“For crying out loud, Daphne! Let me say this by way of introduction: Be careful where you die, what you’re wearing. It will come back to haunt you.
Death is the mother of beauty; hence from her,
Alone, shall come fulfillment to our dreams.”
“You’re not real!” Daphne shouted into the phone.
“Oh, dear. How I do wish I could say you are so right about not being real. But instead I shall quote Morandi. You know him? The painter. There is nothing more surreal, nothing more abstract than reality.”
Daphne snapped the thing shut. How could this be another of Eugenie’s hoaxes? How could it be a hoax when this was the same voice she’d been hearing these past eight days? She rubbed the tears from her cheeks with her palm and continued pressing on regardless—what the British did during wars—the phone in her bag ringing incessantly.
Death is the mother of beauty she heard inside her head again and again. Who knew? Who knew that death was the mother of beauty beyond Wallace Stevens? Mistress Eugenie—what did she know but Buffy the Vampire Slayer? Daphne felt like a dog with soapsuds on its tail, futilely running to get away from them.
I fled Him, down the nights and down the days;
I fled Him, down the arches of the years.
Something told her to leave the ringing phone on the marble floor of Linus’s lobby. She took the marble stairs two at a time.
“You didn’t hear me that last time,” said Gwen at the door. “I told you to stop smoking, get more sleep, meditate some, eat more grapefruit, and get yourself some lavender hand cream.”
“You didn’t say anything about grapefruit,” Daphne replied, following again like a penitent schoolgirl.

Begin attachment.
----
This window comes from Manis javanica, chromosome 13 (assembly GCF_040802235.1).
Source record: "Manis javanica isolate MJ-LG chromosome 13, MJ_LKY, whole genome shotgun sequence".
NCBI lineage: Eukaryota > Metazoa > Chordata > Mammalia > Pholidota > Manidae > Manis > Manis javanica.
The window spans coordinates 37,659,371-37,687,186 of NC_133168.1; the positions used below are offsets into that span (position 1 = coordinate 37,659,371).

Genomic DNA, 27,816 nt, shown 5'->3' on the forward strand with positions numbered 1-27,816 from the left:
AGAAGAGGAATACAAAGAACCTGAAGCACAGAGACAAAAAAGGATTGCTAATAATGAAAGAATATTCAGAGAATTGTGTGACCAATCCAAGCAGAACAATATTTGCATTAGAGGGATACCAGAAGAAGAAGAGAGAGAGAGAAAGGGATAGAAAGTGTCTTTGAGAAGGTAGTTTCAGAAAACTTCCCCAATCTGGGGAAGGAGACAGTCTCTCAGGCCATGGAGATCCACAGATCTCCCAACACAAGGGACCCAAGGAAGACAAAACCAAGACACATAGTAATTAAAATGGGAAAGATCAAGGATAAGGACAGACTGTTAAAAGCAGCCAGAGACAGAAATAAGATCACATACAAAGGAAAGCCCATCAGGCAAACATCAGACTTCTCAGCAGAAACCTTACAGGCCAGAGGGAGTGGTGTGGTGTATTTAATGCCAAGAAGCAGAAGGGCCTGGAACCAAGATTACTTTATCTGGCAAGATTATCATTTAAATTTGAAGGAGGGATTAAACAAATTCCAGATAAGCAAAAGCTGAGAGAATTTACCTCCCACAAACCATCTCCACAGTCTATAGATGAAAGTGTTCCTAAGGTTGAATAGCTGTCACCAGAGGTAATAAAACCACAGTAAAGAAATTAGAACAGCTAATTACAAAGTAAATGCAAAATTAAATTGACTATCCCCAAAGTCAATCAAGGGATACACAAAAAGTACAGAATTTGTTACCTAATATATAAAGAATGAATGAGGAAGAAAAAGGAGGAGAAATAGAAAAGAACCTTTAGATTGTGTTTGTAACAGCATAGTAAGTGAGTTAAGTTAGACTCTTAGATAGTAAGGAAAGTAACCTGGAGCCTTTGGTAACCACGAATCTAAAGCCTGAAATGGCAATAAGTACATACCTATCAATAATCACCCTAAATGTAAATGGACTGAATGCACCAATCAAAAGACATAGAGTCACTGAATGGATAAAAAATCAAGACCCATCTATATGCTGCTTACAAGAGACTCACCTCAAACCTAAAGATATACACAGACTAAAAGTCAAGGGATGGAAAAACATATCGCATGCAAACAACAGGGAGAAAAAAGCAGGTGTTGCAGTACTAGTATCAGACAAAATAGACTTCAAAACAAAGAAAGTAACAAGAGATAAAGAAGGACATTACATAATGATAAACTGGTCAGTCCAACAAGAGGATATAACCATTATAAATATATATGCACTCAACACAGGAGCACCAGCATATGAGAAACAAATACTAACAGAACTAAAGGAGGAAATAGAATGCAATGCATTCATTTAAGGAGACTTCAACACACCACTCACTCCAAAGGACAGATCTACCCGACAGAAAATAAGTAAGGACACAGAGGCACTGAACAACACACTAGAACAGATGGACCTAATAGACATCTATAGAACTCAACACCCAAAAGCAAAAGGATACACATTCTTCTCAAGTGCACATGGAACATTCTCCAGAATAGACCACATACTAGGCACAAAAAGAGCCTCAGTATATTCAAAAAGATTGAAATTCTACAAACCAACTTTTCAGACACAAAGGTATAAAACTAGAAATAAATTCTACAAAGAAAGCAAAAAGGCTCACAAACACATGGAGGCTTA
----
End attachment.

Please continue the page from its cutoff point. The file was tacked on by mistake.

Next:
Linus in his armchair throne appeared as distressed as he’d sounded on the phone. He seemed to have aged ten or twenty years since she last saw him, if that were possible when you were already ninety-three. An oxygen tank was nearby; she could tell he’d just been using the mask. He sat as if something in the atmosphere was bearing down on his already collapsed shoulders.
“Linus, what happened?” she asked, rushing to his side.
“You know I have congestive heart failure.”
“You called me for a reason.”
“You yourself don’t look well.”
“Things are not going right,” she said, dropping onto his sofa.
“I know that, my dear.”
“I’m afraid, Linus. Before I wasn’t, but now—today—I am.”
“Gwen,” he shouted to the extent of his ability. “Please, in here. Daphne needs a glass of brandy.”
“Brandy?” Gwen shouted back. “Who in this day drinks brandy?”
“Bourbon,” Daphne hollered into the distance, “if you’ve got it.”
“Bourbon then,” said Linus. “Straight—no Tylenol chasers.”
“What you need,” Gwen advised upon entering the room, “for your health I mean, is a nice organic fruit wine with no nitrates.”
“Bourbon with some club soda,” Daphne said, “if you’ve got it.”
“Nice organic fruit wine,” Gwen continued, “but I’ll get you the booze this once.”
“You need to talk to Eugenie again,” said Linus when Gwen had gone.
She couldn’t look him in the face. “Something’s changed,” she pressed, staring at her hands.
“As I said, the things that are wrong do not suddenly crop up at my age. They have always been there, massive and looming like a Macy’s balloon between the skyscrapers.”
“It was yesterday—last night at Eugenie’s.”
“My dear arbiter elegantiae.”
“Anna died in 1938. Everything about last night was 1938.”
He tried to smile. “The year the White House got its Steinway.”
They sat in silence to the clicking of two out-of-synch wall clocks. His pale blue eyes were more distant than ever. He seemed to be gazing at the world from a perch. Someone she once interviewed told her that dying begins with a falling away, on the inside, which allows you to step far outside yourself to perceive that you have become very small.
“Jan with his ‘unearthed recordings,’ ” he continued, staring into the distance. “Of course it called to mind the exhuming of a body, or the opening of a time capsule. It struck me that the day, the hour that Jan was playing that piece was one of the days and hours Anna lie in bed, myself in all likelihood lying at her side, fully clothed. I would come upon the room in jacket and necktie, a case of papers in my hand, and would silently lie down beside her just like that, in full pedestrian regalia.”